We've had to learn to do lot of things differently in the year 2020. The Richland High School dance team had to adjust as well, including how the team does community service.
"With the situation," explained RHS Dance Coach Wendy White, "we weren't able to do performances, or do parades, or meet people."
However, what 2020 hasn't changed: No matter who you are or what your age is, we all have something in common and can learn something from one another. What started off as a community service project turned into an unlikely friendship.
Struggling to find a way to get her dancers involved in the community, White thought to bring back the somewhat lost art of writing by connecting isolated teens with quarantined nursing home residents.
"I heard that a lot of seniors were feeling lonely," said White, "so I thought what a great way to bridge the gap of generations."
Each girl wrote 4-5 letters. White dropped the letters off. A couple months later, she asked the girls if anyone had gotten a letter back. Junior Justice Godfrey was the only one, and it was more than a couple letters.
Nursing home resident, Phyllis Prothero, was on the receiving end of one of the letters.
"I read it and it was obvious it was a younger person," said Prothero. "I thought it would be an elderly person, not that that mattered, but it was a younger person and I wasn't totally sure the gender or what grade or school because they didn't mention school."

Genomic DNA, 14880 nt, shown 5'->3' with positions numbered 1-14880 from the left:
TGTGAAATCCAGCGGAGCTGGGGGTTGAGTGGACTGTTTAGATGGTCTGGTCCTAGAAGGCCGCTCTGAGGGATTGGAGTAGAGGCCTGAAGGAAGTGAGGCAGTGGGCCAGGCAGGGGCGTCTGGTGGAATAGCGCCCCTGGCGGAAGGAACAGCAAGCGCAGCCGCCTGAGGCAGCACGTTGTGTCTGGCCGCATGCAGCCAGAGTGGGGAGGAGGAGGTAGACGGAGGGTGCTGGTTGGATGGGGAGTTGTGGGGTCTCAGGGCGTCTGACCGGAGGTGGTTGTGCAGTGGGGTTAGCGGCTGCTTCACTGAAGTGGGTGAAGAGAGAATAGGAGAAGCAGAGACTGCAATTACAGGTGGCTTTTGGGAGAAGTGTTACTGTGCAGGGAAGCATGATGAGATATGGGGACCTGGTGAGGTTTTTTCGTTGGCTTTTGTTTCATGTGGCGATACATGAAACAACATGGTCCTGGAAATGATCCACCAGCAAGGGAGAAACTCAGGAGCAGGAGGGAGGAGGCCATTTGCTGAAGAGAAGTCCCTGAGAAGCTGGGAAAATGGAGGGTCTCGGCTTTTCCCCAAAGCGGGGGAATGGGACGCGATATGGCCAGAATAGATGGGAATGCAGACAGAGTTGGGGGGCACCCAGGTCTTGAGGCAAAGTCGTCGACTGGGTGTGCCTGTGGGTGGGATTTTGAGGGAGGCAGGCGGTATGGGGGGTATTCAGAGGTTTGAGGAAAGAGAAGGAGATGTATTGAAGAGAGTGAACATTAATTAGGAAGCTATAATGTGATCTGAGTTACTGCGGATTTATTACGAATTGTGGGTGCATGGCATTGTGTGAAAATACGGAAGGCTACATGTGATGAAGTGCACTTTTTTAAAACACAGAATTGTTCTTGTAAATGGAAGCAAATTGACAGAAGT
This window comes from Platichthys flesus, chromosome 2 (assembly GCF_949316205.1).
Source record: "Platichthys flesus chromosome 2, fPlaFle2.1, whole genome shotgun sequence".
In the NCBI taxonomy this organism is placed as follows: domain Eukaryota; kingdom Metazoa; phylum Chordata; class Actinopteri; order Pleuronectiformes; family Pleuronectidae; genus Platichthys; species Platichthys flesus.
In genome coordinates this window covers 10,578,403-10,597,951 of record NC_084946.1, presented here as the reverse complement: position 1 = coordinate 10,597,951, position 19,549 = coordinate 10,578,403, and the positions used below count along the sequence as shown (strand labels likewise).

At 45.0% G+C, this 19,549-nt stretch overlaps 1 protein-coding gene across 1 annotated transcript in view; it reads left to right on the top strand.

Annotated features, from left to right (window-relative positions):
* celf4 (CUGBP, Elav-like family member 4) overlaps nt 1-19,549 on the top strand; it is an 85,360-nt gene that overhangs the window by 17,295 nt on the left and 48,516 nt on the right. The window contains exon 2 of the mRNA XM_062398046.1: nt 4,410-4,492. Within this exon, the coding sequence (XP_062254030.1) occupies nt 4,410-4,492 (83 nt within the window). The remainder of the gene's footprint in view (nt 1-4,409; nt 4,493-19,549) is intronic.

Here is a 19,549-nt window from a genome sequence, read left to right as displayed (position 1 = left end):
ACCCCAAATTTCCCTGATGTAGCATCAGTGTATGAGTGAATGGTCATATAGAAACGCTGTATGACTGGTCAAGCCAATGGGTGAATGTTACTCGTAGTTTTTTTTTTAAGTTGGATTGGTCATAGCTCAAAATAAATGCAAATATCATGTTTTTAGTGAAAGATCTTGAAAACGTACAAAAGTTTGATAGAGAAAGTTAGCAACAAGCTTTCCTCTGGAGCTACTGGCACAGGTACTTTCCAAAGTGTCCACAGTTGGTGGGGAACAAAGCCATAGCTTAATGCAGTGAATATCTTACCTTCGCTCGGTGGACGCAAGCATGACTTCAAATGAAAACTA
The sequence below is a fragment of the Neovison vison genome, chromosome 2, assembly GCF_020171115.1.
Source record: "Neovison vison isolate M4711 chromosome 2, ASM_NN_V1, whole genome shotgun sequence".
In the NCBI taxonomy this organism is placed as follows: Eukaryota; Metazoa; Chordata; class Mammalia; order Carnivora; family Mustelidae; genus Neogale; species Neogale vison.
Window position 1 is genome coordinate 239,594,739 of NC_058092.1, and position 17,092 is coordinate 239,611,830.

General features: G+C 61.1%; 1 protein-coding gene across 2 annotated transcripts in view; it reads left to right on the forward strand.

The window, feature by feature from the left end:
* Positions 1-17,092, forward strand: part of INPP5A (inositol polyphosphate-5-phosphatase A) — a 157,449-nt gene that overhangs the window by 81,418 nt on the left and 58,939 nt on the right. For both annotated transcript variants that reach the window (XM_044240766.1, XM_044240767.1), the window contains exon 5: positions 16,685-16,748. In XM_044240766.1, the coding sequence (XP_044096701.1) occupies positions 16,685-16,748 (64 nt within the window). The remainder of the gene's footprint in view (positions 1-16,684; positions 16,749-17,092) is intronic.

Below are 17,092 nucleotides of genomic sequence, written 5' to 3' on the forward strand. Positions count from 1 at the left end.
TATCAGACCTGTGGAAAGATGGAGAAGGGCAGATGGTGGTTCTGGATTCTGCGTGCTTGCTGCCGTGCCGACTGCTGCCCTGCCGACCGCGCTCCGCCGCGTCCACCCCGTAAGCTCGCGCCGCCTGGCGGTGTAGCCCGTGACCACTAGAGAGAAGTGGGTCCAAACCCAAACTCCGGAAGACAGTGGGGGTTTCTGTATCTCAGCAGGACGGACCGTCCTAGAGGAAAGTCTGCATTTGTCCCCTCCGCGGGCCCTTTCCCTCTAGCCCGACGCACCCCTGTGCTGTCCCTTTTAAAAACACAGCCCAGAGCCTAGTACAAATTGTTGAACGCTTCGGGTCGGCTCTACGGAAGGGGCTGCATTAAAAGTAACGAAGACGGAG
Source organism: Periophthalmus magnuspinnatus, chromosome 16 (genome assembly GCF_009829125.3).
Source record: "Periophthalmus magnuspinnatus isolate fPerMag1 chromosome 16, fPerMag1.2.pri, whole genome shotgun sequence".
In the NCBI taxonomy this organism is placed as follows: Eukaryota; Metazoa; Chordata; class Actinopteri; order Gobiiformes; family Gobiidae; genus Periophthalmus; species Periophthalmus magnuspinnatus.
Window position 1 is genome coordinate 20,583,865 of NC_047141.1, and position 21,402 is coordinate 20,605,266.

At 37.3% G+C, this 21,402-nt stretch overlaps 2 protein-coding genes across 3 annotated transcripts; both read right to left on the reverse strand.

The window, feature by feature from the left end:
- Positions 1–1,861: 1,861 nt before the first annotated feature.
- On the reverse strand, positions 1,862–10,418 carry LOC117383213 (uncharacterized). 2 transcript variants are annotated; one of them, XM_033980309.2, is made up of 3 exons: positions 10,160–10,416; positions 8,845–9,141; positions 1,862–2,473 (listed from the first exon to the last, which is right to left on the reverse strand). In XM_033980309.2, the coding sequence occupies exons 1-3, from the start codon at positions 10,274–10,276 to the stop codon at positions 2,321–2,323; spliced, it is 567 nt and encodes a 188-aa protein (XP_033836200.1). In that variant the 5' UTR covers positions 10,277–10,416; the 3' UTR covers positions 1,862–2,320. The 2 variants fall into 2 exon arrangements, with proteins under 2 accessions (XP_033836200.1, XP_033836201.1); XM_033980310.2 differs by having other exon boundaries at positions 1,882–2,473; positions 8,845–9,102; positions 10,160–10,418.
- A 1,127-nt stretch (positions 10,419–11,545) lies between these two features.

Nevertheless, she responded and received a letter back. She sent another letter... And so on it went as Godfrey and Prothero became good ol' fashioned Pen Pals.
"She responded again," said Godfrey. "It thought it was so cool because I don't know anyone who does this. It's something to look forward to during these times. It's really cool to get to know someone, especially with such a big age different, ya know? But we also have a lot in common."
They connected over books and TV shows. They always talked about what they did that day and about life during quarantine.
"We both share what we're going through," said Prothero.
Prothero says she has a lung disease, which keeps her in isolation more so than other residents. Happily, she said that it's nice because she doesn't have to take out her trash, people will clean her room, and she can even have breakfast in bed.
"I'm going to miss this!" Prothero joked about when quarantine is over.
"She's taught me how to look at things in a more positive way," said Godfrey, "whether or not she realizes it."
Despite her cheerful demeanor, Prothero is kept away from the few friends she does have. She moved into the home about a year ago, so it's been a lot of changes in a short amount of time.
"It was just a nice time to receive it," said Prothero of the letter, "and I look at it as a blessing. She's just full of energy and it brightens my day."
Unlikely friends, but both finding each other during a time when genuine connections are few are far between... No matter what age.
"I think it's really cool actually that she's not my age," said Godfrey, "because she has a lot of experiences and a lot to talk about. It's good to talk to an older soul rather than just talking about little kid stuff."
This interview was their first time meeting face to face (learning the art of Zoom), but once it's safe, they say they hope to meet in person, perhaps over a pizza.